A review of hijack events by airline employees, with a particular reference to Pilot Suicide Using an Aircraft (PSUA): an analysis of the triggering factors and current mitigation

Nori, Hani (2020) A review of hijack events by airline employees, with a particular reference to Pilot Suicide Using an Aircraft (PSUA): an analysis of the triggering factors and current mitigation. Doctoral thesis, London Metropolitan University.

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Abstract / Description

When Andreas Lubitz crashed German wings flight 9525 killing all on board, the event refocused public attention on Pilot Suicide Using Aircraft accidents or (PSUA), the term used throughout this thesis.

The Lubitz event led to the introduction of procedures that called for an in-flight minimum of two crew members in the cockpit and pilots psychometric testing. However, the new measures were not flawless. A terrorist posing as a cabin crew could easily access the cockpit, and the still debated effectiveness of psychometric screening.

To prevent another PSUA, the research reviewed relevant events that lead into a potential or actual PSUA and the triggering factors behind it. The research also examines existing measures and related literature covering suicide, psychology, terrorism, aviation security and international organisations views. The available information was widely scattered and heavily cluttered. Hence, it was decided to compile an academically accredited and professionally filtered reference that lists relevant events, establish PSUA triggering factors, identify an effective mitigation and immediately bridge the current measures identified gaps.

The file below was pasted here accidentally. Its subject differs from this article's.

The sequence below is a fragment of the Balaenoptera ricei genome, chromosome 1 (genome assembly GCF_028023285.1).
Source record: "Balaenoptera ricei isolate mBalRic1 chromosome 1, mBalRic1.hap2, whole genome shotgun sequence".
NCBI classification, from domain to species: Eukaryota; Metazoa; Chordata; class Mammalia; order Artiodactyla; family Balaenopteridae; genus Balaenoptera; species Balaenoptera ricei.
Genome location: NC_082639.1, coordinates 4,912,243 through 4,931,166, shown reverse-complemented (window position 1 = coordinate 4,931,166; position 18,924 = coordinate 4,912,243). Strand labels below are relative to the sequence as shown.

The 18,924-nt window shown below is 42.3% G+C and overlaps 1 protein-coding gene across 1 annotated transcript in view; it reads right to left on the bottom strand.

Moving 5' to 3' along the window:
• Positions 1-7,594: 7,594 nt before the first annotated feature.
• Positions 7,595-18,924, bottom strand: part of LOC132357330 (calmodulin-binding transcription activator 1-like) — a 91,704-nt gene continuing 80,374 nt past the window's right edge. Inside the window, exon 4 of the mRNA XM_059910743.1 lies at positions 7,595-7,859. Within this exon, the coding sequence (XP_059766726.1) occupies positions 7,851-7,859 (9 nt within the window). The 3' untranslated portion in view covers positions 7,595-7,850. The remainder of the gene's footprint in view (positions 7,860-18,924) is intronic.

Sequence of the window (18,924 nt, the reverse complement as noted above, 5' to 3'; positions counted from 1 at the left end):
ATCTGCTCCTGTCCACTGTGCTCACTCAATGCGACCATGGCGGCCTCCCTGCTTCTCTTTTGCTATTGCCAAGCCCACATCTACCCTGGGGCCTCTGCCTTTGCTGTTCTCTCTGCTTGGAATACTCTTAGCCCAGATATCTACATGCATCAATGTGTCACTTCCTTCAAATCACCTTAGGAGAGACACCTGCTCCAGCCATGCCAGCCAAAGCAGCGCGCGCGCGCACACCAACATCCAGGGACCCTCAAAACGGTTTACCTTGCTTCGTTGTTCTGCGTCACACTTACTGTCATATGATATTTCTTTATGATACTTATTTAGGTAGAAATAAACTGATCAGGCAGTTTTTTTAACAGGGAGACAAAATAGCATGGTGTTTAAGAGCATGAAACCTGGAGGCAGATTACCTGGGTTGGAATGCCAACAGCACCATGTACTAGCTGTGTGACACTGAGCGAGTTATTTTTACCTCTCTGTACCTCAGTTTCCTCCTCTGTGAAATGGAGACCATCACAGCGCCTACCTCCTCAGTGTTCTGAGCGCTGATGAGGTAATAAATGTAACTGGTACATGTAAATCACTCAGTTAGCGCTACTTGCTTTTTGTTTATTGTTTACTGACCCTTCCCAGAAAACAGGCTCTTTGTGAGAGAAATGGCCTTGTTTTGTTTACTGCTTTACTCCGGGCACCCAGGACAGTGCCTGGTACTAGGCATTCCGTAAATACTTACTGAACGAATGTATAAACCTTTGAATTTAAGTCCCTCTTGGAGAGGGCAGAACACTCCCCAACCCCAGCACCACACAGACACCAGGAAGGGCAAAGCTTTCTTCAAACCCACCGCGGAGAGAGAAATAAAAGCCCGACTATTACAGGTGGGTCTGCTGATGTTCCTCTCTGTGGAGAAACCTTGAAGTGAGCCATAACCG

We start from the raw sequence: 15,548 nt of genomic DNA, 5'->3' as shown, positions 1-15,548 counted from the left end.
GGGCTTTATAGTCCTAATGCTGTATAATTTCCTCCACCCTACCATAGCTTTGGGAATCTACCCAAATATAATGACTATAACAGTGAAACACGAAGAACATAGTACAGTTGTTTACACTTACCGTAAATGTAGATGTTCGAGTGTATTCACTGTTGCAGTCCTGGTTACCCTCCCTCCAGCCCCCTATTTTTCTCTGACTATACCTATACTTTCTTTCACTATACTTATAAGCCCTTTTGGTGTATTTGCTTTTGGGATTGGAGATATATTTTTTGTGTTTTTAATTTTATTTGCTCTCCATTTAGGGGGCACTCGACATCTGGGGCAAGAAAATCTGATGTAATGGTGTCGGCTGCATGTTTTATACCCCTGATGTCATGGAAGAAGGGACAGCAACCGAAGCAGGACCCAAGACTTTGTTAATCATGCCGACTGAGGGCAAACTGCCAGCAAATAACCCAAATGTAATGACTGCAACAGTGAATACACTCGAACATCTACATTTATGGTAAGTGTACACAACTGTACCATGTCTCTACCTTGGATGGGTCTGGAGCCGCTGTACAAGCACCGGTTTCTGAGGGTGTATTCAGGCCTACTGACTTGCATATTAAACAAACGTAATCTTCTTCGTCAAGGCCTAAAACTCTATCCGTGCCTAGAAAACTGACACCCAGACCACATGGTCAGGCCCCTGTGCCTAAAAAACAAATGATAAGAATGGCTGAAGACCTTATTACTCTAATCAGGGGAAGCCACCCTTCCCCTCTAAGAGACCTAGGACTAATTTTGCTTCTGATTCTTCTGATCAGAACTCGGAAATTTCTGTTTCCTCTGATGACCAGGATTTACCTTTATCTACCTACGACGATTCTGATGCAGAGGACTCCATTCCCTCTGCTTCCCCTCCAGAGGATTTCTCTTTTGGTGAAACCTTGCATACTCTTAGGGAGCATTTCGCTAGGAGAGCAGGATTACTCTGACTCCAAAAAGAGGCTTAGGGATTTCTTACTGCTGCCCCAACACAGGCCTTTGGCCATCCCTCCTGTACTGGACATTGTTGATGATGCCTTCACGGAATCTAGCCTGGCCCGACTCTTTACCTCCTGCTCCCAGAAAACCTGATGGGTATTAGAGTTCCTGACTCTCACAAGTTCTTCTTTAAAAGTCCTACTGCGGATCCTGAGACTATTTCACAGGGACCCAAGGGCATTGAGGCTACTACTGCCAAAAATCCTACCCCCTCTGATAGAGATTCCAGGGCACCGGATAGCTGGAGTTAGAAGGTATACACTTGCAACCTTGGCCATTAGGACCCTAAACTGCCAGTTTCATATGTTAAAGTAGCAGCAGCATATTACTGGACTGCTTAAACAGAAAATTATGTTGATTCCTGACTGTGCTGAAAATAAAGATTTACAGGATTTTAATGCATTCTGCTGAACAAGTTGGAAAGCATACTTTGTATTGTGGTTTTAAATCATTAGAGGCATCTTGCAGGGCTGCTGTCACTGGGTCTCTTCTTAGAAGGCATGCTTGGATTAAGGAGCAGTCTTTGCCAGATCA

The research findings, short and long term recommendations are backed up by the author's 30 years of aviation experience and are validated by recognised aviation experts. To address PSUA risk; the research suggests to temporarily maintain the "two in the flight deck" procedure, subject to reducing cabin crew risk by limiting in-flight cockpit access to the two senior cabin crews and immediately implementing the research gap bridging recommendations in term of crew specific procedures and training.

PSUA long term solution is achieved by addressing the personal factor, that could reduce the risk by 50% through the combination of the following measures: enhanced crew security background checks, enhanced psychometric screening by an aviation experienced company psychiatrist, awareness campaigns and effective crew support programs, along with job security campaigns, real just culture implementation and suicidal behaviour recognition training.

Item Type: Thesis (Doctoral)
Uncontrolled Keywords: airline security; aviation terrorism; Pilot Suicide Using an Aircraft (PSUA); aviation security; pilot psychometric testing
Subjects: 300 Social sciences > 360 Social problems & services; associations
300 Social sciences > 380 Commerce, communications & transportation
Department: School of Social Sciences (to June 2021)
School of Social Sciences and Professions
Depositing User: Mary Burslem
Date Deposited: 23 Oct 2020 12:30
Last Modified: 23 Oct 2020 12:35
URI: https://repository.londonmet.ac.uk/id/eprint/6132


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